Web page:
On 22nd May, Irish voters approved an amendment to their country’s constitution to recognise marriage between same sex couples on an equal basis with opposite sex couples. The vote marked the first time in history that marriage equality was approved in a nationwide popular vote...
The EDM is available online with a list of its supporters athttp://www.parliament.uk/edm/2015-16/53. The text of the motion, which was tabled with cross-party support, is as follows:
That this House congratulates the Republic of Ireland on becoming the first country in the world to endorse the call for marriage equality in a popular vote; believes that Ireland has fulfilled the aspirations of equality campaigners by winning majority support in virtually every parliamentary constituency and concluding the referendum process with a decisive 62 per cent result; notes the remarks of Taoiseach Enda Kenny that those who voted in the privacy of the ballot box made a very public statement in the spirit of generosity, compassion, inclusion, love and equal marriage; recognises the support given by LGBT Irish in Britain, many of whom got the boat or flew back to participate on the day; further believes that the Irish vote can serve as a beacon of hope for those still facing oppression; and urges the Government to support LGBT equality around the world, most immediately in Northern Ireland, the only part of the UK and the island of Ireland where same-sex couples will still be barred from availing of their civil liberties.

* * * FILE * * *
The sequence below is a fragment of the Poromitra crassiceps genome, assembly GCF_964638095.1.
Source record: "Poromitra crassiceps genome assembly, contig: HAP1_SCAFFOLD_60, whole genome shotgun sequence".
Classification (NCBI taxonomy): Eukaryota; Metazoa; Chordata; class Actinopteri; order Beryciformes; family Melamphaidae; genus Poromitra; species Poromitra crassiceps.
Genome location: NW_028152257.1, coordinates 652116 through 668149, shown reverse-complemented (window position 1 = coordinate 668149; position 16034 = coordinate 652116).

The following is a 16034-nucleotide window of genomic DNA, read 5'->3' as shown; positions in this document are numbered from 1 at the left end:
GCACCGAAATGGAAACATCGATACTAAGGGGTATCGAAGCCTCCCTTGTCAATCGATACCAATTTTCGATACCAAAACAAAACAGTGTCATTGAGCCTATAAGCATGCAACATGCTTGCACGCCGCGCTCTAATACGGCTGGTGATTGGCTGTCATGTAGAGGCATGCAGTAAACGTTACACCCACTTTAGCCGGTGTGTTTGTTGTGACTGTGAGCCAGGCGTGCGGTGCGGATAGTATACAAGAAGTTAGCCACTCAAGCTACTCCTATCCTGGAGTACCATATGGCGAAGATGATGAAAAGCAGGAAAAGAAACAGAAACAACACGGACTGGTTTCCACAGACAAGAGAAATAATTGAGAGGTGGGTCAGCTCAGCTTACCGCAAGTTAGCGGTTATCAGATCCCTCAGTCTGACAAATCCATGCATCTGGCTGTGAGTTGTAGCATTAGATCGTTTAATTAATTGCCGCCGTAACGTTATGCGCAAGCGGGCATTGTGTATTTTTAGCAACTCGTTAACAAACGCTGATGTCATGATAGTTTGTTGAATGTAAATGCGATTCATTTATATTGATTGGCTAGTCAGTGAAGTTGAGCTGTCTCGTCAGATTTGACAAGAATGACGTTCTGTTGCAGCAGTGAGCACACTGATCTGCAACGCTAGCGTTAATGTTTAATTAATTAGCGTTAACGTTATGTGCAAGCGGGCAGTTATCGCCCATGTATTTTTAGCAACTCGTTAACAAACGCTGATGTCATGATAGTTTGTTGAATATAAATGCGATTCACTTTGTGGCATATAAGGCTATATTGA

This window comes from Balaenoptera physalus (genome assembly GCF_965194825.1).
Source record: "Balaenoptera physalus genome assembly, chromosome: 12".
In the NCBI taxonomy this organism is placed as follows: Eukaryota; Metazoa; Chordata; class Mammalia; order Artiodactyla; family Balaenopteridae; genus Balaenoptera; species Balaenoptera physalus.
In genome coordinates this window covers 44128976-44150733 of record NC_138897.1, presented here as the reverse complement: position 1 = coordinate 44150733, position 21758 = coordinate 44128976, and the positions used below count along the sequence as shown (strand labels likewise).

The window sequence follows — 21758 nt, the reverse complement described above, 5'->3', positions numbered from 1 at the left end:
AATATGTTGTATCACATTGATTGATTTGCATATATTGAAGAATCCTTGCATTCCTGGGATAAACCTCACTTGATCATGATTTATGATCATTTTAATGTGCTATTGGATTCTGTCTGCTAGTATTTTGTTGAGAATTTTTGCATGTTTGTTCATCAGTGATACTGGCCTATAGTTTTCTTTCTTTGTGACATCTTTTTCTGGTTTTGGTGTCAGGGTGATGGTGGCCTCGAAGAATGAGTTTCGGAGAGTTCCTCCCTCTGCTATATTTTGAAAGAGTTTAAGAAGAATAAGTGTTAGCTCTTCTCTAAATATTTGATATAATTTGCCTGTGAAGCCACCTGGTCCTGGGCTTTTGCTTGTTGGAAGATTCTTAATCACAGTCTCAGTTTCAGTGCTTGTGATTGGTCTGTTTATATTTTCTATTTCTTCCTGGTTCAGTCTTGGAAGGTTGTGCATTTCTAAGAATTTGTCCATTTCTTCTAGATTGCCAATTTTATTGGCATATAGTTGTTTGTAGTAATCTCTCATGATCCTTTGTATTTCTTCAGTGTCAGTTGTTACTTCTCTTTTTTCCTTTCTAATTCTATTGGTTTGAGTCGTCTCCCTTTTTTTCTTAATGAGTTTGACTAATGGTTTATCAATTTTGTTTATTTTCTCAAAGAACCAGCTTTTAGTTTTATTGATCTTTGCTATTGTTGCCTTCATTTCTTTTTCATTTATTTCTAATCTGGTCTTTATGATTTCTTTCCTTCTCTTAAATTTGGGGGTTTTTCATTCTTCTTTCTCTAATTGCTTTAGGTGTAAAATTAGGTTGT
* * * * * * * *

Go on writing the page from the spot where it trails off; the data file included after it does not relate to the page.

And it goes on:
I’m delighted to have tabled one of the first Early Day Motions of the new Parliament, celebrating this historic victory for equality.
It’s a sign of remarkable progress that, just 14 years after the Netherlands became the first country in the world to legalize marriage for same sex couples in 2001, Ireland has now increased to 22 the number of countries where full marriage equality is the law of the land.
But while we celebrate this result, it’s important also to remember that equality cannot be taken for granted across the world, or even within the UK. Northern Ireland is now the only part of the British Isles where LGBT couples lack the legal protections and the social recognition that marriage affords, so as advocates of LGBT equality we should all now redouble our efforts to make marriage a right, not a privilege that depends on where you live.